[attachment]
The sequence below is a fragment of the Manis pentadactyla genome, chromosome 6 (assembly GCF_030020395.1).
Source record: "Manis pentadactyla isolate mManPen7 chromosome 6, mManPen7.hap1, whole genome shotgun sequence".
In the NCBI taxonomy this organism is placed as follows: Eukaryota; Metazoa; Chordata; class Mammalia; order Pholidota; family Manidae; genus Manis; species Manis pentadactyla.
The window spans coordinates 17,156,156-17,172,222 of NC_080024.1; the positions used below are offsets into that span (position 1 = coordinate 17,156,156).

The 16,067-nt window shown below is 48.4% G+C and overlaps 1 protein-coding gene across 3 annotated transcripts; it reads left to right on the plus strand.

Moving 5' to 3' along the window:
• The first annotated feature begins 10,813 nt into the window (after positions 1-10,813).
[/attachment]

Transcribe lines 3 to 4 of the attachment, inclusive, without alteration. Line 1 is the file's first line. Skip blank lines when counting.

In the NCBI taxonomy this organism is placed as follows: Eukaryota; Metazoa; Chordata; class Mammalia; order Pholidota; family Manidae; genus Manis; species Manis pentadactyla.
The window spans coordinates 17,156,156-17,172,222 of NC_080024.1; the positions used below are offsets into that span (position 1 = coordinate 17,156,156).